Home > Opinion
  print button email button

Friday, Nov. 2, 2001

U.S. courts move forward on POW claims

Staff writer

A ruling by a California judge late last month is a major defeat for U.S. State Department and Japanese government officials who argued that former American POW slave laborers cannot sue Japanese firms for compensation because of the 1951 Peace Treaty, and a major victory for the ex-POWs and their growing number of Congressional supporters.

In his Oct. 19 decision, Judge William F. McDonald of the California Superior Court in Orange County ruled, in three slave labor suits, two against Mitsubishi and one against Mitsui, that it is the courts, not the executive branch, that determine the meaning or applicability of the treaty; that the court has a right to hear the POWs claims; and that there are legitimate factual issues concerning whether or not the 1951 treaty is applicable to the issue.

The ruling threw cold water on claims by the U.S. State Department, the Pentagon, the Japanese government and Japanese firms that repatriations were settled in 1951, and comes a year after both the State Department and Japan thought that they had scored a major victory.

In September 2000, a U.S. federal court judge dismissed the POW suits, ruling in favor of Japanese firms. The judge ruled that Article 14 (b) of the treaty, which waves repatriations claims against Japan, also includes individual claims.

But ex-POW support groups argued that Article 26 of the treaty is the relevant section. This article obliges Japan to give the same advantages to all other nations if, after the San Francisco Treaty, better terms are reached with individual nations.

The ex-POWs point out that Japan made payments to Britain, Holland, and Switzerland after the treaty, money that was used by those governments to compensate POWs. There has been much debate over the exact, legal form of those payments, and whether or not they represent compensation as referred to in Article 26 or are something else.

But while legal experts wrestle with that question, the argument that the treaty forbids individual claims was under serious political attack before the recent California Superior Court decision added legal pressure as well.

* In December 2000, in the face of growing public support for the ex-POW's, State Department officials quietly approached the Japanese embassy in Washington, suggesting that while publicly the State Department would back Japan, Japanese firms might want to think about their moral responsibilities toward the POWs.

* In March of this year, California Congressman Dana Rohrabacher introduced a bill in Congress that, in practice, would instruct the courts to reject arguments that all repatriation claims were settled in the 1951 treaty. The bill is currently in several committees and enjoys broad, bipartisan support.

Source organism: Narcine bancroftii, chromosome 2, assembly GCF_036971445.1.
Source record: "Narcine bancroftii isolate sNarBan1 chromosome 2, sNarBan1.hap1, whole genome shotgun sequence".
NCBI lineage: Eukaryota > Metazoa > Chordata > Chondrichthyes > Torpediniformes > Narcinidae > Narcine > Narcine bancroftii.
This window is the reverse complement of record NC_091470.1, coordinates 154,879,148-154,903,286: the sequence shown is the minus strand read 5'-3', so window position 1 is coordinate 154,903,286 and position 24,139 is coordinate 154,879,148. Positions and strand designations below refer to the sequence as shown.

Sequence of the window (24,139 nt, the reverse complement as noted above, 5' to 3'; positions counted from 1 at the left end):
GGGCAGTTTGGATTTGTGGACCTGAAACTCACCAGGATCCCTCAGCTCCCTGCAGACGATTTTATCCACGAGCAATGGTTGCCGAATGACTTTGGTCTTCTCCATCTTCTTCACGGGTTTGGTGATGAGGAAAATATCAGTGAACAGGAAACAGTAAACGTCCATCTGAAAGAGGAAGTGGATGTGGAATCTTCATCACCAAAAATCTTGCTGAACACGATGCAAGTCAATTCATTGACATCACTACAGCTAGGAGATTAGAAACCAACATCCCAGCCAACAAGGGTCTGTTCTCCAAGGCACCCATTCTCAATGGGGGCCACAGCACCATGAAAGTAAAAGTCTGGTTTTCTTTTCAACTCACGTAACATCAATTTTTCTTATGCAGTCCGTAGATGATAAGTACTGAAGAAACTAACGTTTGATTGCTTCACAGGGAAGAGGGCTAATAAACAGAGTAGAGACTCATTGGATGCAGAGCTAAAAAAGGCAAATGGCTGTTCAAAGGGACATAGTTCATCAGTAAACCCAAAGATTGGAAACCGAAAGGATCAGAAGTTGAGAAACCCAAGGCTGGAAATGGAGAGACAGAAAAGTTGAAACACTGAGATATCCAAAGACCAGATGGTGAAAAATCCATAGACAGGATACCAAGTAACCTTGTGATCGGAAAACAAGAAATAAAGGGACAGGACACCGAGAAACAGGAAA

* In July and August, the House of Representatives and the Senate separately passed amendments to the Commerce, State, and Justice Department Appropriations bill, which forbids all three departments from using their budgets to fight ex-POW lawsuits.

* In early September, just before the 50th anniversary of the peace treaty, a lawsuit seeking $1 trillion in repatriations from the Japanese government was filed in the U.S. District Court in Chicago. While dismissed by its critics as a publicity stunt, the suit uses declassified documents to argue that former Japanese Prime Minister Shigeru Yoshida told the Dutch government that the 1951 treaty did not mean the Allied powers were forfeiting the right of their citizens to sue Japan for wartime damages.

For the U.S. State Department, Pentagon, and other U.S. and Japanese officials, the reasons for opposing the lawsuits are not just treaty related. Historians, as well as the ex-POWs, are aware that the suits will bring to light classified U.S. government files that are sure to detail politically embarrassing agreements reached a half century ago between a defeated Japan that had no money and a U.S. government that wanted a friendly, stable, noncommunist partner in Asia in which to station its military.

Thus, while publicly backing the Japanese side, many in the State Department are advising Japan, privately and with growing urgency, to set up some sort of voluntary fund for the ex-POWs as a way to settle the issue and prevent what they fear will be chilled U.S.-Japan relations if the ex-POWs actually get to court.

No response to that idea has been heard from Japan so far. But many in Washington and Tokyo who just a few years ago dismissed the ex-POW lawsuits as a scam by a few greedy lawyers and publicity-seeking politicians have suddenly found themselves losing the battle to a large, highly-motived and well-funded group of people in the halls of Congress, the U.S. media, and now, as the ruling last month shows, in the court of law. As a result, they grow more anxious for a quick, out-of-court settlement.

Back to Top

About us |  Work for us |  Contact us |  Privacy policy |  Link policy |  Registration FAQ
Advertise in japantimes.co.jp.
This site has been optimized for modern browsers. Please make sure that Javascript is enabled in your browser's preferences.
The Japan Times Ltd. All rights reserved.